on culture and identity
Growing up in Sydney, what has your personal experience with your Chinese background been like?
I remember when I went to primary school at Kingsgrove Public School - I think I was the only Asian kid in my class in Kindergarten to Year 2, which is so different now. On face-value, being Asian back then meant you were much more of a minority. I was really conscious of my difference because there were far fewer Asians in Australia. And the racism I experienced was a very in-your-face but simple, almost innocent type of racism based on the fact that I looked different: your eyes are a different shape, your skin is a different colour, you speak a different language. So people would call that out - you’re different. This was the kind of racism I experienced back then.

Growing up Asian Australian is much more different now. In the 70s, being Asian Australian went to the heart of my identity. As a young person, I would always find myself asking whether I was really Australian. I wanted to fit in. I didn’t like being different. I didn’t like speaking Chinese because I didn’t want to sound different. I just wanted to be the same - like everyone else. There was so much less cultural power back then.I think that for a lot of Asian Australians my generation and even older ones, our pride and our culture was a much more private thing. It wasn’t as much a public thing and certainly for kids wrestling with their identity it’s something we wanted to hide and suppress because we just didn’t want to be different.

How did your experience studying and working abroad affect your identity as an Australian?
These questions of identity, I think go to the heart of a lot of what people who come from different cultures wrestle with because we have a cultural background that cannot be escaped. It’s the culture of your family, it’s rooted in the language that your parents speak to you when you’re young, the stories that you’re told, the food you eat, how you celebrate special occasions like Lunar New Year.

I have Chinese heritage, but at the same time, I’m Australian. I was born in Australia, my nationality is Australian and I can’t be anything else, I’m not anything else. In many ways, certainly, many Asians of my generation felt like it was hard to reconcile these things especially when we were younger - I think we tried to hide a lot more of our Asian-ness. I think as we became older and more confident of who we were - but at the same time when Asia became more powerful, more trendy and more cool, when there was a lot more cultural power and cultural currency to be Asian - we got the confidence to express our Asian-ness, and for me my Chinese-ness a lot more in Australia.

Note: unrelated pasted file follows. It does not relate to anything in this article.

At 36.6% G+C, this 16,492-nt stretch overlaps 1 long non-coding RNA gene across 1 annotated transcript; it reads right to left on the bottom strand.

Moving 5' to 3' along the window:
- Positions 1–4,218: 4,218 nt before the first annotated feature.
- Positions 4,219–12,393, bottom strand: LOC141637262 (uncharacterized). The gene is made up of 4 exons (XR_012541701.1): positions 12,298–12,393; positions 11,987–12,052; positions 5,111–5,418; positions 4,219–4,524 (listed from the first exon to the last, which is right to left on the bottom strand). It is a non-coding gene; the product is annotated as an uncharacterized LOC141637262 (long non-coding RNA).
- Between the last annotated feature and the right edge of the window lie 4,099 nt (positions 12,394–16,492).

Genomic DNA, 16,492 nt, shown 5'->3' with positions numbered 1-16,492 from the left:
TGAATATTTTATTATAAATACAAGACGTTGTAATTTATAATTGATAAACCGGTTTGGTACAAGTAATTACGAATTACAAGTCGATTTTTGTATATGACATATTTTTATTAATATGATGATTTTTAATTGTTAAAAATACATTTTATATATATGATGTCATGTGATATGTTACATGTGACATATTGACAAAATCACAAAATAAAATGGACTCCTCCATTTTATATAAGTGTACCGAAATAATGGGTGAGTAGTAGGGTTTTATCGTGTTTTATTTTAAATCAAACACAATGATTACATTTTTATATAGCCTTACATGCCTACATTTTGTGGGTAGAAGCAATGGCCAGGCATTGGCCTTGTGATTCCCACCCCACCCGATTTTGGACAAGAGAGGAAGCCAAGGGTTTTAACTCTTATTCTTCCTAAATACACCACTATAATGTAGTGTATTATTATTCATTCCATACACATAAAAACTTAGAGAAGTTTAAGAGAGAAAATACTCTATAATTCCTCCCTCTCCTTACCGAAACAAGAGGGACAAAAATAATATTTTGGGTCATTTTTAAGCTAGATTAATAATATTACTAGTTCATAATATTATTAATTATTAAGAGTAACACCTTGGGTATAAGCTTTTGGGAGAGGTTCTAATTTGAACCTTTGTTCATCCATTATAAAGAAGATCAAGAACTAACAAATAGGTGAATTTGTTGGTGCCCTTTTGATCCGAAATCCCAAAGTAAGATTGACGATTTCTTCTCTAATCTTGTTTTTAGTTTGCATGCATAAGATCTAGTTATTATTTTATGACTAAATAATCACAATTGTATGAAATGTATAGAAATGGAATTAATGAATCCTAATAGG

So when I first went overseas as a 21-22 year old, this experience almost unshackled me from this identity pressure because I felt like I could more openly say that I was Australian, and really proudly say that I was Australian. Interestingly, being overseas made me feel a lot more Australian than when I was growing up in Australia.
You lived in Beijing, China for 10 years, when you were appointed as General Manager, Sales & Marketing for IAG’s subsidiary China Automobile Association. What was it like to permanently live in China for a substantial period as an adult?
It was amazing. I always wondered - where did all these habits come from? Taking your shoes off in the house, fighting for the bill, having a shower at night…where did all these cultural things come from? So from a young age I’ve always wanted to experience living and working in China.

When I was working for IAG the opportunity to start their division in China came up. So I was a part of the team that took them to China. When I first went there, my Chinese wasn’t great. I knew Cantonese because of my family. I studied a little bit of Mandarin in high school so I knew pinyin (a system that spells out the pronunciation of Chinese words with the Latin alphabet). And that was kind of enough - I’ve always been reasonably good at languages and studied them. But the combination of having Cantonese and knowing pinyin, along with getting thrown in the deep end where I had to manage a big team all in Chinese and almost no English - I found that I learnt Mandarin very very quickly, just drawing on my Cantonese language background. I found that within a few years I found that my Mandarin was at a point where I could conduct business, manage people. I’ve managed to keep up my Chinese now.